Growth in the Philippines has been relatively constant over the past few years, which is a good sign, especially considering the fact that foreign direct investment has been limited due to laws that restrict foreign ownership of land and important sectors of the economy. The 2017 World Happiness Index actually rates the Philippines 72nd, in comparison to neighboring China (79) and Indonesia (81). This score may be a better indicator of social progress compared to the usual monetary indicators of development, such as GDP growth.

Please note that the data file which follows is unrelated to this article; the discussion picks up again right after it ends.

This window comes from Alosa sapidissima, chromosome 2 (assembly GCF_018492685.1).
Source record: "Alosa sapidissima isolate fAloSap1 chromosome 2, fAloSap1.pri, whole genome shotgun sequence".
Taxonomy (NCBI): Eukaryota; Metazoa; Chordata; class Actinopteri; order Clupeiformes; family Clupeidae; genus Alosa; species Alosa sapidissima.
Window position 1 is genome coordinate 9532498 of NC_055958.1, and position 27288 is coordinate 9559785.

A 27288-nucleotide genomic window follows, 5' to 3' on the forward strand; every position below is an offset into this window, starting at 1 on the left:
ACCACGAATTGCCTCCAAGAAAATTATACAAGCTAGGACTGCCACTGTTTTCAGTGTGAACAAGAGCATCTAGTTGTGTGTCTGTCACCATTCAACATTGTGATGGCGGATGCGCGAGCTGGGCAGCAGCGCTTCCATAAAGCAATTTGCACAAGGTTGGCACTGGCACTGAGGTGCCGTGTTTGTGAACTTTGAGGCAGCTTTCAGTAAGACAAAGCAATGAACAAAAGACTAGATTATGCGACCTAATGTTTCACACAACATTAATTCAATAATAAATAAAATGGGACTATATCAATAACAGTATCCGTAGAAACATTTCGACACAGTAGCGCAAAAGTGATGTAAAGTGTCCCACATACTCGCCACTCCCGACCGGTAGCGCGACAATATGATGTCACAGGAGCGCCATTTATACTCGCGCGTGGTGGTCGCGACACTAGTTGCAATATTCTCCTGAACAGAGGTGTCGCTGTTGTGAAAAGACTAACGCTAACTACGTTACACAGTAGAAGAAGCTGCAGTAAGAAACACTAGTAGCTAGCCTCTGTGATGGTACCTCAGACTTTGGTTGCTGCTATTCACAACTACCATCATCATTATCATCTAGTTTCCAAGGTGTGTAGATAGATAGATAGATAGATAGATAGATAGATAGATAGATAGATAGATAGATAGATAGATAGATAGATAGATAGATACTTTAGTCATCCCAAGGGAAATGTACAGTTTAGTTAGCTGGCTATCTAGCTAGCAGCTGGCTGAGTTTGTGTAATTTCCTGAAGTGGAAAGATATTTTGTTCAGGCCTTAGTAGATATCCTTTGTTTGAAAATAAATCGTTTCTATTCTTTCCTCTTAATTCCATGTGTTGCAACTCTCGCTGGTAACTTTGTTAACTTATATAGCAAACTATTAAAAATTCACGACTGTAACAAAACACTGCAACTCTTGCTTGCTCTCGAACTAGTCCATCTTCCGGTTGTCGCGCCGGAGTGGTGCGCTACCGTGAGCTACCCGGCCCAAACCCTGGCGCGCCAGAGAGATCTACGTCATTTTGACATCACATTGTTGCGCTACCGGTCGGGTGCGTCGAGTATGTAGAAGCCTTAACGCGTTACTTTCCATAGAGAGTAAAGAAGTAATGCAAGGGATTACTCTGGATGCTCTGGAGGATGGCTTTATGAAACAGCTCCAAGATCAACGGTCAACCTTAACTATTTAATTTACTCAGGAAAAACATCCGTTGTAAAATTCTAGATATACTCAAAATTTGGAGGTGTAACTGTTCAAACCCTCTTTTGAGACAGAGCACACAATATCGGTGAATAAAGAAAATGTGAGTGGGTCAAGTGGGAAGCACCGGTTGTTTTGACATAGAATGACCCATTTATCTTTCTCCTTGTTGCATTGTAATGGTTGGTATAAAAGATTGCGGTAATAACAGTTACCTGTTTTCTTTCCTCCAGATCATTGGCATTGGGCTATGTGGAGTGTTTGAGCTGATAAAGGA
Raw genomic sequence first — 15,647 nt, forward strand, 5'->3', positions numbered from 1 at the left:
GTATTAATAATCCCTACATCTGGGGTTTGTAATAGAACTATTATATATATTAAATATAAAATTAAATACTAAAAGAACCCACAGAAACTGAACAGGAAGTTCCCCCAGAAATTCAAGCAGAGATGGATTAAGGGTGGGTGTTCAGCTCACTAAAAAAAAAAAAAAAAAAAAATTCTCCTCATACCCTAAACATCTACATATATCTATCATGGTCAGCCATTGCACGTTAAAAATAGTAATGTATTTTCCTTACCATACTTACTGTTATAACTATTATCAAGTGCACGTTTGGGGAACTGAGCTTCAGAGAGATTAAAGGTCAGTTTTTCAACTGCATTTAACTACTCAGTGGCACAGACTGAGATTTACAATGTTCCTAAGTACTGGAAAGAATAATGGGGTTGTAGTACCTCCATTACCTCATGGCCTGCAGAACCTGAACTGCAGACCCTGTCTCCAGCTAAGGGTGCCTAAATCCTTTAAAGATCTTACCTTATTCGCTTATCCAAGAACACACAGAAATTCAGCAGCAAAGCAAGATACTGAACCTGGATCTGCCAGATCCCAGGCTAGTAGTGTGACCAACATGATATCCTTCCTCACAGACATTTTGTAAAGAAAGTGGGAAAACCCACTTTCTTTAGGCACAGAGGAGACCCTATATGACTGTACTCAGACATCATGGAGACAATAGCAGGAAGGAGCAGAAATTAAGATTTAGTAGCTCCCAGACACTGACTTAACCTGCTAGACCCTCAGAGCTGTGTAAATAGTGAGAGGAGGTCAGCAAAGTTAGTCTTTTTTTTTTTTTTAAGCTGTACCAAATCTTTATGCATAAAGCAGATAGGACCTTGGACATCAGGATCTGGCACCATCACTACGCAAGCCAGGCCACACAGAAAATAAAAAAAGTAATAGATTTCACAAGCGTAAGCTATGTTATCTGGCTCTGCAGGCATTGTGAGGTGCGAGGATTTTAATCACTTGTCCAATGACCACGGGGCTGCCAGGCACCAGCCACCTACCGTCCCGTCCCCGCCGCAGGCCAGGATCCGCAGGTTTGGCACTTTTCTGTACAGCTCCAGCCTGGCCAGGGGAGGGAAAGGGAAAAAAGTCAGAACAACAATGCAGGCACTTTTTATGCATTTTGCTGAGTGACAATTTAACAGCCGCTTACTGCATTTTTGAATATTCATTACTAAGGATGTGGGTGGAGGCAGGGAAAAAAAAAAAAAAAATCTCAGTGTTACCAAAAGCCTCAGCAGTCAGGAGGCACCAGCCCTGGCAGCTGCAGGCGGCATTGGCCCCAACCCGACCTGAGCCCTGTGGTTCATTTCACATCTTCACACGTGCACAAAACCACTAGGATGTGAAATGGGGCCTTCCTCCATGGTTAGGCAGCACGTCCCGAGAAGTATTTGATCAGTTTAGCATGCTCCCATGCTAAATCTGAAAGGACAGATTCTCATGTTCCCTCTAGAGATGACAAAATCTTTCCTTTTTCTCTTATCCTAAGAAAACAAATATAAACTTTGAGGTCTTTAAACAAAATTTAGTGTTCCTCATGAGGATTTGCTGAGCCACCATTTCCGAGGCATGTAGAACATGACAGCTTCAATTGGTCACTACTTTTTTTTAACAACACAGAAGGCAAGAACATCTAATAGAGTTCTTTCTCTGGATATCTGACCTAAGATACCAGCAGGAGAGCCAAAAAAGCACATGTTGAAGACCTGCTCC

While my experiences in the Philippines mostly come from a rural perspective, it has been intriguing to observe the development in this country over these last two months. For one thing, I have been on a couple social/eco-tourism trips through MAD Travel, which has been incredible to see a harmonious relationship between business and the conservation of the environment, and helping an indigenous community, in the case of the Aetas. I remember learning that tourists often bring a lot of pollution (in all forms) with them, which is something I have even witnessed firsthand on the farm. Another interesting aspect of development in the Philippines is the level of cell phone/ internet usage. I know it is now popular for developing nations to skip the landline phase of telecommunications, but I am actually impressed by the amount of people who have smartphones and internet access here in Angat. I have also observed the lack of middle class here in the Philippines. While traveling through Manila, I’ve experienced overpopulation and seen the pollution, and been in an extremely nice neighborhood and then 20 minutes later been passing by a very poor slum. One of the last things that has been very evident over the past two months, especially by traveling on the weekends, is the poor infrastructure. We’ve been traveling to places that are only 150 miles (250km) away, but it takes half a day to drive there. The lack of proper housing is another aspect of infrastructure, which is still the chief mission of Gawad Kalinga to help end poverty in the Philippines. While I am noticing all of these things, I have to say that Filipinos are still among the nicest and most hard working people I’ve ever met. Despite all the environmental and social issues in the Philippines, the people are incredibly kind and resilient.